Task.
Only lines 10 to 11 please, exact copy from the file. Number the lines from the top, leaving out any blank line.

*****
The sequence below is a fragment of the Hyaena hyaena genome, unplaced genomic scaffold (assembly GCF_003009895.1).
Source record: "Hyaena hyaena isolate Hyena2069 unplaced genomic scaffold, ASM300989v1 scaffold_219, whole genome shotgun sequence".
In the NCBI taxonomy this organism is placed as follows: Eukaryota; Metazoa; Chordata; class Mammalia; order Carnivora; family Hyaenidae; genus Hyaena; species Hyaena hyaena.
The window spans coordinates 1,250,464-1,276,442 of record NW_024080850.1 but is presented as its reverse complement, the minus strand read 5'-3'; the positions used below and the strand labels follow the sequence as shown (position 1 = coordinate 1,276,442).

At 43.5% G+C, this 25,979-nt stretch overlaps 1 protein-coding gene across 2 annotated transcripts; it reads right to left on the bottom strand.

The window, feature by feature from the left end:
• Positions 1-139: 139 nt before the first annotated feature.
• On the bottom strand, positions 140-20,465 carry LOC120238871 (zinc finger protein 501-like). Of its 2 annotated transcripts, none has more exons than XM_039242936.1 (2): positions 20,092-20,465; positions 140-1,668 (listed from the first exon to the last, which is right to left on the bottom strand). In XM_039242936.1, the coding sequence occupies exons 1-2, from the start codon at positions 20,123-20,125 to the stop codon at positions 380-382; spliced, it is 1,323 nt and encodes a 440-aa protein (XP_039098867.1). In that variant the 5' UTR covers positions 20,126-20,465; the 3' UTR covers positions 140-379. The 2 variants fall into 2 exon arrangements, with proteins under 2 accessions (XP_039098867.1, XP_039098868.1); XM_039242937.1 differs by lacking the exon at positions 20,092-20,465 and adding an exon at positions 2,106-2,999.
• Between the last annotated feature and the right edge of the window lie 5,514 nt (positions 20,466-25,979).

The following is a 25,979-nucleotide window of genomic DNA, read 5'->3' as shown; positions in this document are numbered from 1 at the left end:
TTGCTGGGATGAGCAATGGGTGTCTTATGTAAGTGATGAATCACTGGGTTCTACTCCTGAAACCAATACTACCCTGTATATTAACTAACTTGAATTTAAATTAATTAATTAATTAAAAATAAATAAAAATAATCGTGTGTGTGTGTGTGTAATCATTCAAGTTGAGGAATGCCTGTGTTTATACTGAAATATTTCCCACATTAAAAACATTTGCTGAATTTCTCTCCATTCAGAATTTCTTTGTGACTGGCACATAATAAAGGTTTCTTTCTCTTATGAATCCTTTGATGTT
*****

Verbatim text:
The following is a 25,979-nucleotide window of genomic DNA, read 5'->3' as shown; positions in this document are numbered from 1 at the left end:
TTGCTGGGATGAGCAATGGGTGTCTTATGTAAGTGATGAATCACTGGGTTCTACTCCTGAAACCAATACTACCCTGTATATTAACTAACTTGAATTTAAATTAATTAATTAATTAAAAATAAATAAAAATAATCGTGTGTGTGTGTGTGTAATCATTCAAGTTGAGGAATGCCTGTGTTTATACTGAAATATTTCCCACATTAAAAACATTTGCTGAATTTCTCTCCATTCAGAATTTCTTTGTGACTGGCACATAATAAAGGTTTCTTTCTCTTATGAATCCTTTGATGTT